I share Yoga as an embodied, meditative and spiritual practice for self-healing, self-inquiry & nurturing. I particularly enjoy sharing this approach with women, as Yoga can provide us with a way of connecting with our physicality in a non-objectifying way, as an antidote to so much cultural conditioning; and my offerings are all intended to create a safe space for women. I began a personal Yoga practice back in 1995 and began teaching classes in 2012. My ever-evolving offerings are the natural extension of what I've experienced during the course of my long-term Yoga journey and very much rooted in ongoing explorations through my personal practice. (Learn more about my Yoga experience, training, teachers and ongoing journey here.) Yoga is my anchor and has been a great friend to me over the years!

"Lunar Vinyasa" is the most recent name I've used to describe my mindful, feminine, nurturing approach to Yoga, offering a practice rooted in cultivating awareness of what we are experiencing in our bodies & minds, awareness of breath, and cultivating a balance of flowing movement and stillness. This approach offers sequences inspired by the softer, more "feminine" moon salutes (chandra namaskara) and lunar cycles, combined with slower, held postures - a more "yin" approach -  inviting you to cultivate your own personal balance of strengthening and letting go. I will sometimes gently weave in elements of Ashtanga Vinyasa Yoga, as this style has formed one of the lasting foundations of my own practice, along with more traditional Hatha Yoga. (See below for what I mean by "Vinyasa"!)

I often speak about the more subtle energetic aspects of the practice, and  how these relate to varying levels of our consciousness and inner balance. Yoga is rooted in a philosophical & ethical system too; I used to teach these more explicitly but these days I tend to allow things to filter through & arise organically in class!


This is a practice for women seeking an embodied, healing, inward-focusing meditative approach to Yogic practices, using postures to develop mindfulness and cultivate states of deeper awareness and self-understanding and compassion. This is not about being "good" at  poses or being bendy or strong, it's about being sensitive to yourself and understanding your needs.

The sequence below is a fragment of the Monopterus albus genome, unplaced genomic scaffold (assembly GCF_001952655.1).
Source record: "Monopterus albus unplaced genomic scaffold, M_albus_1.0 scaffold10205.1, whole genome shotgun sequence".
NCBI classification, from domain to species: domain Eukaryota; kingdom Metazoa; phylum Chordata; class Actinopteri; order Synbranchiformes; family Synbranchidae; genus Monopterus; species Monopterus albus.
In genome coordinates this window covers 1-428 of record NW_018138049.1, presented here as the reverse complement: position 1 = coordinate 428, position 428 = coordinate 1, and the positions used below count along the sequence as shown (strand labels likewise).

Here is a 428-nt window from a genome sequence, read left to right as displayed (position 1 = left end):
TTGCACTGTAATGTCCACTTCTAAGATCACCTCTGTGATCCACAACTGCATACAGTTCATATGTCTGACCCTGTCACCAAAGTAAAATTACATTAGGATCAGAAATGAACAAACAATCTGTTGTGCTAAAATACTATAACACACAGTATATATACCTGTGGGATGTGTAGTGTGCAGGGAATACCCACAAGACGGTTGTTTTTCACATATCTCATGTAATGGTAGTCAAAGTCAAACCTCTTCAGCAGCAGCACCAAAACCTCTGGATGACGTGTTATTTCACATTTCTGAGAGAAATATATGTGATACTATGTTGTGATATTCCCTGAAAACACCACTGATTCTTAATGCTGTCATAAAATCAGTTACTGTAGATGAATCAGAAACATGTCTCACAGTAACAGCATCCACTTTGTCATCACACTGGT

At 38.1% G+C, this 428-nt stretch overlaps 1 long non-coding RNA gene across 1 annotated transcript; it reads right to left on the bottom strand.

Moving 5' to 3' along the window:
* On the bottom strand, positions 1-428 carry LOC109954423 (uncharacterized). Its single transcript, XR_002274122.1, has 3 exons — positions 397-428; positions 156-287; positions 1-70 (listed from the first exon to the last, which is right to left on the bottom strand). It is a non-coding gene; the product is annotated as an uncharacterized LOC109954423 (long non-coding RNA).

I teach with depth and sensitivity encouraging my students to be intuitive, to listen to and be guided by the needs of their own bodies, and find the expression of a pose which feels best for them. I offer plenty of anatomically-safe alignments and variations in my instructions, and will discuss aspects of anatomy to help you understand what you're experiencing in your own body. People consistently report feeling very safe and validated by this approach.


I share a very grounding form of Yoga. Mind & body being interconnected, as we heal those lower back & hip issues and work through old stories and emotional tension which may be stored there - and the corresponding subtle energetic centres - and cultivate greater core strength & stability, we can experience a greater sense of groundedness; in life, we are presented with constantly fluctuating circumstances, so the more we can cultivate stability within, the more we are able to meet life's inevitable challenges with equanimity, trust and serenity. (I find observing and following the lunar cycle a wonderful reminder of this - learning how to perceive the underlying harmony and regularity within the cycle of constant change.)

Classes always end with a relaxation & sometimes a yoga nidra (yoga sleep) so that you can leave feeling deeply rested and nourished as well as energised. ​


"Vinyasa", in case you're wondering, has at least 4 different meanings: to place in a certain order; a sequence of Yoga postures; the synchronisation of movement with breath; and the usually dynamic styles of Yoga such as Ashtanga Vinyasa (from Krishnamacharya/Pattabhi Jois) and later the music and dance-infused Vinyasa Flow (from Shiva Rea). My use of "Vinyasa" relates to the linking of breath and movement, the sequencing of postures and the influence of Ashtanga Vinyasa Yoga - particularly the Primary Series, "Yoga Chikitsa". It's also worth noting that I don't use music during the class. (VERY occasionally I will play some during savasana but that's not usually the case!)